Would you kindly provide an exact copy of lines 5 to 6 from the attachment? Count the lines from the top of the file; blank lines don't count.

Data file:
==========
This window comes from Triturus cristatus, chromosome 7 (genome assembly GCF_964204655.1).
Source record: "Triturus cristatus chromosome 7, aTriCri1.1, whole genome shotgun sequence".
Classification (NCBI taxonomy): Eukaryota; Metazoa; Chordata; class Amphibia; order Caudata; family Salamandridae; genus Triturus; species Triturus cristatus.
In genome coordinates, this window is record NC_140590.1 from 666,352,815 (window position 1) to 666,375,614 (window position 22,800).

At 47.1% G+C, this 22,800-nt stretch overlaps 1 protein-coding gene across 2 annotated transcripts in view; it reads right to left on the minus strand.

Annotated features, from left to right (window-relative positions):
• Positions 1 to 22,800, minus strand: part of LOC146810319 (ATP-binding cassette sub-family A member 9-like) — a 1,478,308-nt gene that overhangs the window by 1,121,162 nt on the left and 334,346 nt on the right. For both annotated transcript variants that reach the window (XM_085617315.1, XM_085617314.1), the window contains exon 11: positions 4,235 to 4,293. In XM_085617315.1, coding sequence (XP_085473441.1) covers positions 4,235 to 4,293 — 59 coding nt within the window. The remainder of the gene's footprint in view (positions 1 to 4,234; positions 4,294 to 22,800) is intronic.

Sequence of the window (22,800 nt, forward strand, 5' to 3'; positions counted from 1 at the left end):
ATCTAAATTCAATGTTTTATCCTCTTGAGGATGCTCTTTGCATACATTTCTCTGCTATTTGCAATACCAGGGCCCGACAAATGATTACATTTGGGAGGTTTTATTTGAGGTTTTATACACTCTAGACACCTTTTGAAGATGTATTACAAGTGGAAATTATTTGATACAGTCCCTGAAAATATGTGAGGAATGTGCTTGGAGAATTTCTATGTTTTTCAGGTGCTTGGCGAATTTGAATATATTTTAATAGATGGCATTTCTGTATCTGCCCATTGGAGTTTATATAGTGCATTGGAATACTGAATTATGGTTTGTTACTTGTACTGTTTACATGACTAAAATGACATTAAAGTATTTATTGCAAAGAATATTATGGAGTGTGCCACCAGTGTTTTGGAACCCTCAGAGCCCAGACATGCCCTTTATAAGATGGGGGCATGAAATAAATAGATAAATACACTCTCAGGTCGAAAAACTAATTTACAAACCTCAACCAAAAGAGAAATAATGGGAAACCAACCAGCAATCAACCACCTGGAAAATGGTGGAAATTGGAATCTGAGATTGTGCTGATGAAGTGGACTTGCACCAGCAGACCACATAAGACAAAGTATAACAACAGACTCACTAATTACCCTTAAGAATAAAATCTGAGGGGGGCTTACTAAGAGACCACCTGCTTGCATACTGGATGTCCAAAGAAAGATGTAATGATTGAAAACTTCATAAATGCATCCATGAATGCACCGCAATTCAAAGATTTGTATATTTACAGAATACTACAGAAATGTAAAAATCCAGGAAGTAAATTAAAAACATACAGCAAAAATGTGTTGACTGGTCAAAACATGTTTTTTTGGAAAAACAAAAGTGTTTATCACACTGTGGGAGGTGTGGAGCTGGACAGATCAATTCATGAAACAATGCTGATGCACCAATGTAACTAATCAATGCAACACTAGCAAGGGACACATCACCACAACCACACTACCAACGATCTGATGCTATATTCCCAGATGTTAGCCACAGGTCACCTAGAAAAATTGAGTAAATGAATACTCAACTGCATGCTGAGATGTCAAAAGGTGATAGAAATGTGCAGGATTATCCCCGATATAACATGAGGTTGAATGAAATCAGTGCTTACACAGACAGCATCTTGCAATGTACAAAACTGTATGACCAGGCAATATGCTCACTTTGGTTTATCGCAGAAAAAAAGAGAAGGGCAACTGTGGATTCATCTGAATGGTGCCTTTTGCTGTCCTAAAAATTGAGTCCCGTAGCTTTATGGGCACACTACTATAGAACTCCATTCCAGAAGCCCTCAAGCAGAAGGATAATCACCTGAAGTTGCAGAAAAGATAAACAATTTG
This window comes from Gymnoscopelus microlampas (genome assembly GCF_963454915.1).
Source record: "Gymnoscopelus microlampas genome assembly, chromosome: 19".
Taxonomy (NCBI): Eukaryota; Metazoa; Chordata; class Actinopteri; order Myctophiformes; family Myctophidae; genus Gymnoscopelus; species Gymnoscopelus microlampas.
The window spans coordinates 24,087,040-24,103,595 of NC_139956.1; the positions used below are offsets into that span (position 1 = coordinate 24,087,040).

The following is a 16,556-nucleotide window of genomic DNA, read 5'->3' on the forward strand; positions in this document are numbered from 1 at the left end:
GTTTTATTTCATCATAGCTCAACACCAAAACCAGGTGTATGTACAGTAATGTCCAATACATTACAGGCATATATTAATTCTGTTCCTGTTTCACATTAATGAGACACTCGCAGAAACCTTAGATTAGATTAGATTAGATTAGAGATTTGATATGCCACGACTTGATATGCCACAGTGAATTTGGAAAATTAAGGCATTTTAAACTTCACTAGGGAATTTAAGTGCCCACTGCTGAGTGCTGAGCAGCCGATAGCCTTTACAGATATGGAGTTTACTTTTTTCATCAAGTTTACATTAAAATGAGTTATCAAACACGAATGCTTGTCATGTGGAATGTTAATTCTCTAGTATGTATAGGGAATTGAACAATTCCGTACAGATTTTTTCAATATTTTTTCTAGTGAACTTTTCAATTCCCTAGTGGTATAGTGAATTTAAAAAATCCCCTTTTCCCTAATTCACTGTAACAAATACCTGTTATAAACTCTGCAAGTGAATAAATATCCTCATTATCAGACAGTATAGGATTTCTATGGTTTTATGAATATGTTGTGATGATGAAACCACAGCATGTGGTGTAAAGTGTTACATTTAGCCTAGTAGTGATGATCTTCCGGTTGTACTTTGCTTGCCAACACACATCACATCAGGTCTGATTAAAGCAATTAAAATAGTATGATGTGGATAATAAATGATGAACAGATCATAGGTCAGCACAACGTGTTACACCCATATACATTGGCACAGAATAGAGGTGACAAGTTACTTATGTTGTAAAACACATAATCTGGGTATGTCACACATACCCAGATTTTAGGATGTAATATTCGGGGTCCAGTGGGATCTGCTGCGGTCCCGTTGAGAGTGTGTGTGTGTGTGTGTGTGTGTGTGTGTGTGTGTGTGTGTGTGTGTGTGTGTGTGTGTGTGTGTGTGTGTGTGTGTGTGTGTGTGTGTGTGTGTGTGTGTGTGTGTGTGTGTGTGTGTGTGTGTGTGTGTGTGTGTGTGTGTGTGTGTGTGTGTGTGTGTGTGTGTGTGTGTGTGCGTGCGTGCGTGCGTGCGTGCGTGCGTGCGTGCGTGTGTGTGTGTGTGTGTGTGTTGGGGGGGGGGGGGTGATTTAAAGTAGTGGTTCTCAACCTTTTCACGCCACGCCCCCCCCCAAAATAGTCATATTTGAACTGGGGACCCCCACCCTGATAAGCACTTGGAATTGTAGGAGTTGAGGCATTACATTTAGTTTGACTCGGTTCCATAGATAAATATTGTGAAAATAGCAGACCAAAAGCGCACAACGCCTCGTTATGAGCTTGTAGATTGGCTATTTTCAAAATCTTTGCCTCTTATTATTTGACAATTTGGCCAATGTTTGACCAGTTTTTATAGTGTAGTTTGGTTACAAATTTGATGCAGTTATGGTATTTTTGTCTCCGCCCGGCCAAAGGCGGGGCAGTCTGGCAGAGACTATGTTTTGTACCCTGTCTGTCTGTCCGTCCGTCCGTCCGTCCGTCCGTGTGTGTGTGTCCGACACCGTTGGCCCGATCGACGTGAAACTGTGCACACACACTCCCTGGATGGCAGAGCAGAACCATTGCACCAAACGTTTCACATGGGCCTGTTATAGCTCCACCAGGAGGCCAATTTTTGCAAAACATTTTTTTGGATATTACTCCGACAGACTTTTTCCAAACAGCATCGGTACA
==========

At 47.1% G+C, this 22,800-nt stretch overlaps 1 protein-coding gene across 2 annotated transcripts in view; it reads right to left on the minus strand.

Annotated features, from left to right (window-relative positions):